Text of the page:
My Father is standing amongst the ruins of the ancient town of Pedesa. The outer walls were well over a meter thick and judging by the remains of one watch tower they cared about their defenses. We strolled through many rooms and even saw what could have been a cold storage area (or a badly placed latrine as it was within one of the rooms).We spent the day before flying from Boston to Bodrum. The flights went smoothly and this time despite some lengthy lines at various passport control points and security check points things went pretty smoothly. Of course, just because things went smoothly doesn't mean it was the most pleasant of trips. Their is something particularly wearing about hours-long flights squeezed into small seats with little leg room and no way to get out of your seat without disturbing your seat row mates. However, we survived the trials and tribulations of modern air travel and maybe even dozed a bit on a couple of the flights. The food was lousy (worse than usual) but we arrived in Bodrum in good order and this time all our luggage came with us. After getting ourselves slowly sorted out into our respective rooms at the Zeytinada resort, which is located by the village of Torba, we had a bit of a chance to see that the physical layout of this resort which is not quite on the coastline but not that far away from the Aegean either is really quite something. It may well be the nicest place we have stayed at though it isn't perfect (I think the towels are a bit rough and I expect my parents aren't thrilled by the two single beds in their room). We dragged our tired bodies to dinner and that is where we learned that we were not the only people from North America. Eight fellow travelers came from Victoria, BC. They're part of a walking group and every now and then they go on a big trip such as this. This means that nearly half the people here are either from the States or Canada: definitely a first for us. We also met the two HF leaders Lonica and Ian. The buffet dinner itself, eaten at the very dark poolside, was nothing to really remark upon - the food definitely was not up to the same standards as the jasmine-scented physical landscaping of the hotel complex. Maybe breakfast and subsequent meals will be better.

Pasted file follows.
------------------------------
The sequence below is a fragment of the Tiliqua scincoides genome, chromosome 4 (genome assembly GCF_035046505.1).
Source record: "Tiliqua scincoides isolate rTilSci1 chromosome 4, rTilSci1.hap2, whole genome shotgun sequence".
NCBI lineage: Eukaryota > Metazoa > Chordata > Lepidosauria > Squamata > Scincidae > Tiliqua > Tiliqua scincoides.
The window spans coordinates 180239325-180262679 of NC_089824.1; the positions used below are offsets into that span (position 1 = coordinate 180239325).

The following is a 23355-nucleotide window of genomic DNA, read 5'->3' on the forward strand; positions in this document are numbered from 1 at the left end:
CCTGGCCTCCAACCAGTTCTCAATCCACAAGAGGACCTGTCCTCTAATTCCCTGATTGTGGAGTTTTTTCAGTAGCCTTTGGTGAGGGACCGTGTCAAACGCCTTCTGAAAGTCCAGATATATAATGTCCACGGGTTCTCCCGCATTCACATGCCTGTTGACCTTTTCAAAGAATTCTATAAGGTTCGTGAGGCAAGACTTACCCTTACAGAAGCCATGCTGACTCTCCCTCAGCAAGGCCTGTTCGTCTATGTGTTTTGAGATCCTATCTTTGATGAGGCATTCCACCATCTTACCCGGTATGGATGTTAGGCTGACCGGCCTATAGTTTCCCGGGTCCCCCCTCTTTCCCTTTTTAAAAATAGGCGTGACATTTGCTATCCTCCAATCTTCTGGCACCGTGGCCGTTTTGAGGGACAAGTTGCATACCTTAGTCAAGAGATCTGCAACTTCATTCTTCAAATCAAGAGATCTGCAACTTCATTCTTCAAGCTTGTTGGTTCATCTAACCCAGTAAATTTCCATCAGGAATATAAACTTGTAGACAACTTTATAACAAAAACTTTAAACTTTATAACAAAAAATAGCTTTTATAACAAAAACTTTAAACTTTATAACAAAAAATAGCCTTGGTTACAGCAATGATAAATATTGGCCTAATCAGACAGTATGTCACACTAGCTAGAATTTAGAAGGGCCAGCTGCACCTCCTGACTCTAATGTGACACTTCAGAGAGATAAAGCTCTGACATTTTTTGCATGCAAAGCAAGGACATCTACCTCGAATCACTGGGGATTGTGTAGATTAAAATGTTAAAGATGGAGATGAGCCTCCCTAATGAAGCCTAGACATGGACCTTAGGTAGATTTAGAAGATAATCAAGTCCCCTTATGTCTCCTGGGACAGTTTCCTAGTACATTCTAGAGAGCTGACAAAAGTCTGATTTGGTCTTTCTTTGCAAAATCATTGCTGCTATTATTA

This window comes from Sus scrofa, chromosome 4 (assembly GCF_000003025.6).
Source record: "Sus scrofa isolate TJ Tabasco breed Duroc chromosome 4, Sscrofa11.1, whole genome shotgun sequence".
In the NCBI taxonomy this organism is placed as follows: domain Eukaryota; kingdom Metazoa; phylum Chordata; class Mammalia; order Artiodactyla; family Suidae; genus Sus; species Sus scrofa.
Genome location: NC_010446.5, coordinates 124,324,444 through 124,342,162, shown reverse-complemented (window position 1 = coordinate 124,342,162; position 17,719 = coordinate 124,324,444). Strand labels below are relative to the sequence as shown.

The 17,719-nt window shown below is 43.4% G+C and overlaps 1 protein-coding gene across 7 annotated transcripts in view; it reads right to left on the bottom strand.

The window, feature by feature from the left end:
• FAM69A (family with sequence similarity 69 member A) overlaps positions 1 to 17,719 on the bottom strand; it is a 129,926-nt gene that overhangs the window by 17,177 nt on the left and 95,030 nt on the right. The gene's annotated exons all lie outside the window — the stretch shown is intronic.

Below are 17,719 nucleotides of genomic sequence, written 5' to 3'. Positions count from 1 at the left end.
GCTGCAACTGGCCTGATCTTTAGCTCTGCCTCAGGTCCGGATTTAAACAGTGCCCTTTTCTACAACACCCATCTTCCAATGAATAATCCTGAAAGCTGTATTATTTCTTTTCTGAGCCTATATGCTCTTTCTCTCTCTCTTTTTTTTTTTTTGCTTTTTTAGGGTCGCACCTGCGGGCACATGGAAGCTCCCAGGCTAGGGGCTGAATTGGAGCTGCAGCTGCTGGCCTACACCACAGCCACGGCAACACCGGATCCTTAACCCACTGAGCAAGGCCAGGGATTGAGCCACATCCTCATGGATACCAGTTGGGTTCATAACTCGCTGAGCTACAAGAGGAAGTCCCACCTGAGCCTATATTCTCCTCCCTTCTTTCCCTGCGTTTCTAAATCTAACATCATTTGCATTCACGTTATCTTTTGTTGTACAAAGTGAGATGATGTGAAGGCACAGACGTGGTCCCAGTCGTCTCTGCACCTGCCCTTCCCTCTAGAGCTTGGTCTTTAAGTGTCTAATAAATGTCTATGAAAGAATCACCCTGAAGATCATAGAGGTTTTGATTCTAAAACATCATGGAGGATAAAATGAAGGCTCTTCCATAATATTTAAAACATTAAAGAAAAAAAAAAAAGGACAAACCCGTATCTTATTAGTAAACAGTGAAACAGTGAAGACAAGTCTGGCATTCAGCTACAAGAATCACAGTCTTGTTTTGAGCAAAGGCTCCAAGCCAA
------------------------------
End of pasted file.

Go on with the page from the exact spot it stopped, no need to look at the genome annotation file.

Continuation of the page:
****** ******Rising before sunrise feeling much better rested though not completely back to snuff we wandered over to breakfast, greeting a couple of the resident cats along the way, arriving promptly at 07:30. Breakfast is also served buffet-style and I have to report that it was mediocre. We have certainly had far better. Tenerife, which you if you read these posts carefully may recall left us a bit cold as far as dinners went, definitely did a better job with breakfasts than they have done here. But we found things to eat and I am sure we will get by even though we might not love the meal. The grocery store across the street will certainly serve our lunch needs adequately (figuring out what is what can be tricky and we are staying clear of the hard to identify meats in the deli case) though the bread is rather drier (as we learned at lunch) than I think any of of would prefer. Another small complaint is that the tables we have to sit around only seat 4 people so if we eat together we rather preclude any chance to talk with others. Perhaps that is the point, to force people to split up, but I rather doubt it. I think it is just the way things are here. The morning dawned clear and even a tad cool but we knew that would not last. Even as we waited for the grocery to open at 08:30 we could start to feel the inevitable heat coming. By midday it was easily 80 degrees in the shade at Pedesa.
A glimpse of the facilites of the Zeytinada Hotel located in the village of Torba. —Photos by Jonathan Knight